Moving the goal posts won't hide the coalition's failure on child poverty

Iain Duncan Smith's plan to change the way child poverty is measured is a distraction.

The consultation on child poverty measurement announced by Iain Duncan Smith today is generating exasperated groans from those who have been engaged with the subject for decades.

It is not as if we haven’t been here before. The last extensive consultation ended in 2003 but the indicators have continued to be refined since then. The portfolio of measures that eventually became the targets in the Child Poverty Act 2010 were developed through a discussion between government and social scientists over many decades after the publication of Abel Smith and Townsend’s "rediscovery of poverty" book The Poor and the Poorest in 1965.

And the measures we now have are very good, arguably the best of any country in the world.  They encompass understandings of poverty as relative, absolute (actually constant), deprivation, overlaps of income and deprivation, and persistence. They have been adopted by international organisations such as the EU, OECD and UNICEF, and copied by other governments. Of course they are not perfect. It would be good to add an indicator of how deep poverty is (poverty gap). But do we really need a consultation to add new measures?

Without any fuss the government have already added a new severe measure of poverty – less than 50 per cent of the median and materially deprived – following the Frank Field review. The Child Poverty Strategy published in 2011 proposed a sensible list of ten indicators (additional to the five Child Poverty Act indicators) that they would use to monitor progress. Or the government could go further and revert to the list of 24 child indicators that DWP published in the Opportunity for All series between 1999 and 2007 covering poverty, health, education, housing and child protection.

There is no dearth of indicators; what we lack are policies that will continue to drive the figures downwards after a decade when 1.1 million children were lifted out of poverty. Instead, we have a consultation that is seeking to develop a "multidimensional indicator" of child poverty, relegating income – and especially the relative income measure – in the process.

Some people have never liked the relative poverty measure because it is a measure of inequality. Before Iain Duncan Smith, Conservative social security secretary John Moore, attempted to do away with it in the 1980s. Ministers now try to ridicule the relative measure because it showed a fall in child poverty in 2010-11, partly driven by a fall in median income. But that is why we have a portfolio of measures.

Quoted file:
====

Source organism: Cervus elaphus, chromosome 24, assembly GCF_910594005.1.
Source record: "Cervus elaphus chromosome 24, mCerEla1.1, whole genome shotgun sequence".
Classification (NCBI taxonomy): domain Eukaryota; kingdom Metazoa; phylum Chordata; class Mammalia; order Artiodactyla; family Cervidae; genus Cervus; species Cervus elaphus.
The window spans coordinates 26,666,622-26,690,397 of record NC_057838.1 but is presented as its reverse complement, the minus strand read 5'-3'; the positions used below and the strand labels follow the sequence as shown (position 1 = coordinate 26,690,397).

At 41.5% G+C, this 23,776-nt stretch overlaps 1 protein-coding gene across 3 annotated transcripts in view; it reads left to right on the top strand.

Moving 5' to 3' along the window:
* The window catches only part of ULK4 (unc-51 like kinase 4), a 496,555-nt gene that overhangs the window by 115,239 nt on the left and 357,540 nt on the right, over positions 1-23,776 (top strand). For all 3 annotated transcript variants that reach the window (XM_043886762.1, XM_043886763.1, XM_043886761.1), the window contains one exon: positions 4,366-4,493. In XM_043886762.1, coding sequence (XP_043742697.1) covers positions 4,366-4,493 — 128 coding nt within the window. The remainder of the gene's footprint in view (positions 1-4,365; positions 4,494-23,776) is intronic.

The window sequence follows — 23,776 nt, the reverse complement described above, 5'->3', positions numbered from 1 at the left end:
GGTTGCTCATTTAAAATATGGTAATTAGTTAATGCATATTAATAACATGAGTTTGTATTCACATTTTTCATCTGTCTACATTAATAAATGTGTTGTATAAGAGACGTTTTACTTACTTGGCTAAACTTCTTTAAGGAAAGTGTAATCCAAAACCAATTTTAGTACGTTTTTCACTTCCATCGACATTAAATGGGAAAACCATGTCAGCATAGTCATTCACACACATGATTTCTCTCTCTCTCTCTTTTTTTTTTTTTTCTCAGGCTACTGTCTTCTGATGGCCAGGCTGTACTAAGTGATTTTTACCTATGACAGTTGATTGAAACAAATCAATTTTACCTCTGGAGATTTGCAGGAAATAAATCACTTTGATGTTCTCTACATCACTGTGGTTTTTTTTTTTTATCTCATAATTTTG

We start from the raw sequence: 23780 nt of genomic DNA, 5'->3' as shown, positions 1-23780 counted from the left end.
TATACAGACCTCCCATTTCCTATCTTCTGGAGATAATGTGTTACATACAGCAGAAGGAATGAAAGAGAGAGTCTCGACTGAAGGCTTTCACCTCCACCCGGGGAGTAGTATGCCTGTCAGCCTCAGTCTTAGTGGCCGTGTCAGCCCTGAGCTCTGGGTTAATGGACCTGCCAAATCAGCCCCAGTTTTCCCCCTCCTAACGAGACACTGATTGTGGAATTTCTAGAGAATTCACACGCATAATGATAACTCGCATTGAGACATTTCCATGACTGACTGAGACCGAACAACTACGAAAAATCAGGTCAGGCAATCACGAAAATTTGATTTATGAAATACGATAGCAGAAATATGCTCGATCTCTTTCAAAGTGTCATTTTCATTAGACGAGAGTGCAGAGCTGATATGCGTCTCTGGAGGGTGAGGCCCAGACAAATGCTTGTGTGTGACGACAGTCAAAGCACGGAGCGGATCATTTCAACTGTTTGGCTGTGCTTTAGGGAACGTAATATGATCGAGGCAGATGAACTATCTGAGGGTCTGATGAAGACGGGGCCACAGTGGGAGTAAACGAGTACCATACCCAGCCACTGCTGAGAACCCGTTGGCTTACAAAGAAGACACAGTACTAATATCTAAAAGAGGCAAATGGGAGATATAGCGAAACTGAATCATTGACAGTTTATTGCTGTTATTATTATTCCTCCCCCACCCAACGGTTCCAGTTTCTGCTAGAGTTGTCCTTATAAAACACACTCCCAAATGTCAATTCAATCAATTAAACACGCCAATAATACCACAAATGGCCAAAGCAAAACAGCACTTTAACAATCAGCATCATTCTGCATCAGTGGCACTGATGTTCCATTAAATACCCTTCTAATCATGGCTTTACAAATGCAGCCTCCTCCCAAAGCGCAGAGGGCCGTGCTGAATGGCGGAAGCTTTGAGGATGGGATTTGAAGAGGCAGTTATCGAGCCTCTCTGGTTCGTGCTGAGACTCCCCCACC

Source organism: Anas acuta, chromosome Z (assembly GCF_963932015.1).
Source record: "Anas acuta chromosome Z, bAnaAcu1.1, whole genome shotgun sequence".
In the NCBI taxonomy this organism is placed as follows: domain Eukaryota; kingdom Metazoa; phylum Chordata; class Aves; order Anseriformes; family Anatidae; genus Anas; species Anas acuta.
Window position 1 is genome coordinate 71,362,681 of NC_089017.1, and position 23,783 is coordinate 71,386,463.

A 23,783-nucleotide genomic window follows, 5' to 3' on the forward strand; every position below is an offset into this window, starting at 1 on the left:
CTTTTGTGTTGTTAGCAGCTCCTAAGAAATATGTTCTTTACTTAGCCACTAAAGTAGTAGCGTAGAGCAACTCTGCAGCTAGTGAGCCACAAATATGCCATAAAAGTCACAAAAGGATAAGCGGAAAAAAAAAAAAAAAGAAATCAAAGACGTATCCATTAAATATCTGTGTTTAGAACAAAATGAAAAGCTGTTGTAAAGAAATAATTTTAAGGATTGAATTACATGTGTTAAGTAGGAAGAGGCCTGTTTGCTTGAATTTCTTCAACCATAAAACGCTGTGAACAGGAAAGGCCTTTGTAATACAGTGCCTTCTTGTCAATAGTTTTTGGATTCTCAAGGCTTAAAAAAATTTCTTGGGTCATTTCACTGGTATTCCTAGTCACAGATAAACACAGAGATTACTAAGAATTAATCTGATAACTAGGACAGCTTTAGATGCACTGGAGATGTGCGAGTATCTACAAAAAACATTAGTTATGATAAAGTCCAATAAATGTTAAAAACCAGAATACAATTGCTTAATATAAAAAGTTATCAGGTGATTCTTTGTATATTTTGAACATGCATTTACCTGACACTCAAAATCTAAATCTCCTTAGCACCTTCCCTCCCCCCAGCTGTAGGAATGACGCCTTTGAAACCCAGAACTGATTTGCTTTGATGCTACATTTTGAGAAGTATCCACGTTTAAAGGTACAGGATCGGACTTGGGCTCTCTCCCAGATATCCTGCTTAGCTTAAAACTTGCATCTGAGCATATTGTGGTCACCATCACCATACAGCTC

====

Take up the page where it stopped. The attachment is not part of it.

It is a national tragedy that after a decade of progress that has seen child poverty and child well-being improving, from a pretty low base, the coalition’s policies have sent it into reverse. Moving, adding or blending the goal posts will not hide this fact.

Jonathan Bradshaw is a Professor of Social Policy at the University of York and a trustee of the Child Poverty Action Group

Work and Pensions Secretary Iain Duncan Smith speaks at last month's Conservative conference in Birmingham. Photograph: Getty Images.
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There are risks as well as opportunities ahead for George Osborne

The Chancellor is in a tight spot, but expect his political wiles to be on full display, says Spencer Thompson.

The most significant fiscal event of this parliament will take place in late November, when the Chancellor presents the spending review setting out his plans for funding government departments over the next four years. This week, across Whitehall and up and down the country, ministers, lobbyists, advocacy groups and town halls are busily finalising their pitches ahead of Friday’s deadline for submissions to the review